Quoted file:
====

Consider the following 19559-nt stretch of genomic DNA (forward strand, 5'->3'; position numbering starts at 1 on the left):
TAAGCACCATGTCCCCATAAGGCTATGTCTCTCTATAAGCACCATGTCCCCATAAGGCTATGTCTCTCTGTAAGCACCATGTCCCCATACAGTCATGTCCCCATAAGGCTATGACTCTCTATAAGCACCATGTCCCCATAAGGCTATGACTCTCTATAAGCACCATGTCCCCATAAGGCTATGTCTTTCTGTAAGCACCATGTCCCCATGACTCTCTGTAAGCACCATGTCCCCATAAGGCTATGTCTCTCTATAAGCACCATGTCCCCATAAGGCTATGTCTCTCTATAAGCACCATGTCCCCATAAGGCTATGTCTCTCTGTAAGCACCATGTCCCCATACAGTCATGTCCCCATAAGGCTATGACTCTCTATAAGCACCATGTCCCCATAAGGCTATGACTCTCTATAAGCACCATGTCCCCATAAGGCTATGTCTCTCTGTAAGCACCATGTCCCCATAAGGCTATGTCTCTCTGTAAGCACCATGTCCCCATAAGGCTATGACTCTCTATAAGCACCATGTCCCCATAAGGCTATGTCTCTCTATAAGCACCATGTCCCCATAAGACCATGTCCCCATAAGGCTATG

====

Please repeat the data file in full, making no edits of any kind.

Consider the following 19559-nt stretch of genomic DNA (forward strand, 5'->3'; position numbering starts at 1 on the left):
TAAGCACCATGTCCCCATAAGGCTATGTCTCTCTATAAGCACCATGTCCCCATAAGGCTATGTCTCTCTGTAAGCACCATGTCCCCATACAGTCATGTCCCCATAAGGCTATGACTCTCTATAAGCACCATGTCCCCATAAGGCTATGACTCTCTATAAGCACCATGTCCCCATAAGGCTATGTCTTTCTGTAAGCACCATGTCCCCATGACTCTCTGTAAGCACCATGTCCCCATAAGGCTATGTCTCTCTATAAGCACCATGTCCCCATAAGGCTATGTCTCTCTATAAGCACCATGTCCCCATAAGGCTATGTCTCTCTGTAAGCACCATGTCCCCATACAGTCATGTCCCCATAAGGCTATGACTCTCTATAAGCACCATGTCCCCATAAGGCTATGACTCTCTATAAGCACCATGTCCCCATAAGGCTATGTCTCTCTGTAAGCACCATGTCCCCATAAGGCTATGTCTCTCTGTAAGCACCATGTCCCCATAAGGCTATGACTCTCTATAAGCACCATGTCCCCATAAGGCTATGTCTCTCTATAAGCACCATGTCCCCATAAGACCATGTCCCCATAAGGCTATG